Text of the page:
A collection of pop bands came to Slim’s on Sunday night to rock out in front of a small but extremely enthusiastic crowd, comprising mostly young women excited to see one of their favorite bands. Personally, I was drawn to the show by the appearance of Tally Hall, but was looking forward to a full Rooney set, having only seen them as an opener before. I didn’t know an important thing about them, though, which explains a lot.The Crash Kings started the show, and I didn’t know what to write about them. They played some bluesy rock numbers that I liked, but I was getting reviewer’s writers block, so I asked for help from my fellow Spinning Platters writers who were accompanying me.
Vanessa said: “they’re like the VH-1 version of rock.”
Joel said: “they sounded, at different times, like The Police, White Stripes, Maroon 5 and Journey. They were an unoriginal band with a good sound. Their long-term future is in being a cover band.”
Tally Hall was on next, and as they were setting themselves up, I noticed that their trademark ties had disappeared, having been replaced by vests and fake mustaches. Turns out this was just a lark, as the ties returned for their main set. What didn’t return, however, was their trademark anything-goes energy. Stuck with the prospect of a 35-minute set, the band jammed as many songs as they possibly could into the set, leaving behind most of their banter. The band has all this new material to show off, and I think a 45-50 minute set would be more appropriate for them. I felt like they were reined in a bit.
Also, they were beset with some sound issues. Some monstrously loud distorted noises were heard during their setup, scaring the crowd, and it returned as the keyboard player (green tie) turned on the vocal processor for his part in “Spring and a Storm.” Also, the microphone of Rob Cantor (yellow tie) seemed to be turned down to low so when he sang he was overpowered by the harmony vocals. And then the bass was simply just turned up too loud. Being an opening band is always a bit of a crapshoot soundwise, and it’s a shame that the sound guy sevened out on this one.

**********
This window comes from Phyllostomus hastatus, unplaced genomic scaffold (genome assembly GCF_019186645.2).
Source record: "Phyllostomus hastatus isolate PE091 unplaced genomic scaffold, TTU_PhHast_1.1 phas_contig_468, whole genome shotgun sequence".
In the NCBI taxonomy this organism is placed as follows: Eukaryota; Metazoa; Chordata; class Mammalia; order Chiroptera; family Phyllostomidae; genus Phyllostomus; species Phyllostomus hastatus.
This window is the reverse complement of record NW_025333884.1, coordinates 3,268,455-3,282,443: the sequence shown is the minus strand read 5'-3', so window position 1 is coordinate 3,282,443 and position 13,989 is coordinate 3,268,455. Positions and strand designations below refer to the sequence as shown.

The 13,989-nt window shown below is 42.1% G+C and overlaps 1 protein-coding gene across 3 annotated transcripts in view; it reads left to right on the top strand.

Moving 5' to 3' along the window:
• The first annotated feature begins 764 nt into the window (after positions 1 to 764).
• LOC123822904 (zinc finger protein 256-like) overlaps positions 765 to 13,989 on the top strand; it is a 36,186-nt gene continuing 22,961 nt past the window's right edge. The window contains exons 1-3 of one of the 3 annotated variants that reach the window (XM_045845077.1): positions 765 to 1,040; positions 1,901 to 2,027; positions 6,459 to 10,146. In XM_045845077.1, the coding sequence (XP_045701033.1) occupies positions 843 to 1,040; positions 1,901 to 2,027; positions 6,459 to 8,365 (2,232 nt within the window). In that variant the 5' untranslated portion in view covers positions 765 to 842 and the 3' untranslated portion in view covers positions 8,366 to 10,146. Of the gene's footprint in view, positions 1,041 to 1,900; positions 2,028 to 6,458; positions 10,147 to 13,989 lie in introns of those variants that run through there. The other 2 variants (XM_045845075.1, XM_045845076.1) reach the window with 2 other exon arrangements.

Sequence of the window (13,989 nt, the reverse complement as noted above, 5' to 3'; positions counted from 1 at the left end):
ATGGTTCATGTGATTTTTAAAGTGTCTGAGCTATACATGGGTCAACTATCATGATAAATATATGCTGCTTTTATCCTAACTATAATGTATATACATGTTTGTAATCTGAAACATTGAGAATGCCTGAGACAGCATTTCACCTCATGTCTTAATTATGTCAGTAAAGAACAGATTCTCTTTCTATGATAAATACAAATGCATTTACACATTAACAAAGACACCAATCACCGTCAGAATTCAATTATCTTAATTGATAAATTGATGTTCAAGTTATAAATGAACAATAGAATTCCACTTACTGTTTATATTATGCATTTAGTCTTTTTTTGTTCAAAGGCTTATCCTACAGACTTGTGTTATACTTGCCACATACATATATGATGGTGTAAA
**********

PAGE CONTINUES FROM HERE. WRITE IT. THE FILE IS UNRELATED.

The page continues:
You may ask, of course, how was the new material? At first listen, it feels a lot more rock oriented than the stuff on their debut album, Marvin’s Marvelous Mechanical Museum. I think “Turn the Lights Off” has the most potential to be a fan favorite. I’m looking forward to the full length album and the inevitable headlining tour, so that I’ll be able to sit on the floor with Tally Hall again. The support band slot doesn’t seem to suit them well.
Tally Hall’s set list, as scribbled on a napkin by Joe:
Next up was Rooney, and while there were definitely a few people that left after Tally Hall finished, the enthusiastic screaming-girl response for Rooney, particularly front man Robert Schwartzman, was deafening. What I didn’t know before signing up to cover this show was that the lead singer of the band had been “the boy she dances with” in The Princess Diaries. Not that this would have changed anything about their sugary pop sound, but maybe I would have brought heartier ear plugs.
Their 18-song set was a tight 80 minutes, including encore, and they just plowed through songs from their two full length albums as well as the entirety of their new EP, A Wild One. There was a fair amount of singing along, a few crazy jumping guys, and more of that screaming. There wasn’t a boring moment in the whole set.
I don’t know exactly what to make of Rooney. On the one hand, they clearly wish that they could have been a brit pop band, but I also hear a lot of Weezer in their sound. I can’t see any reason why they’re not the most popular band in the world, but I also understand why they’re not with a major label right now. There’s nothing gimmicky about them, and unfortunately it seems that rock bands with clear hooks aren’t all the rage right now.
They do know how to cultivate the love of their fans, though, as with a $5 purchase of their new EP, you were invited to stay after the show for a meet and greet. The post-label life for Rooney is a promising one, as they’re incredibly likeable and built to last. Pop songs may not be trendy, but they’ll never truly go out of style, and Rooney is an absolutely solid pop band.
Rooney set list:
Don’t Come Around Again
Are You Afraid?
If It Were Up to Me
I Don’t Understand
Rockin’ in the Free World
ISHBAY “I Should Have Been After You”
Days Keep Going By
Spinning Platters was on the Tally Hall guest list for this show, but didn’t have a photo pass. For some reason, all cameras were checked at the door, so excuse the fairly crappy iPhone photo in the header.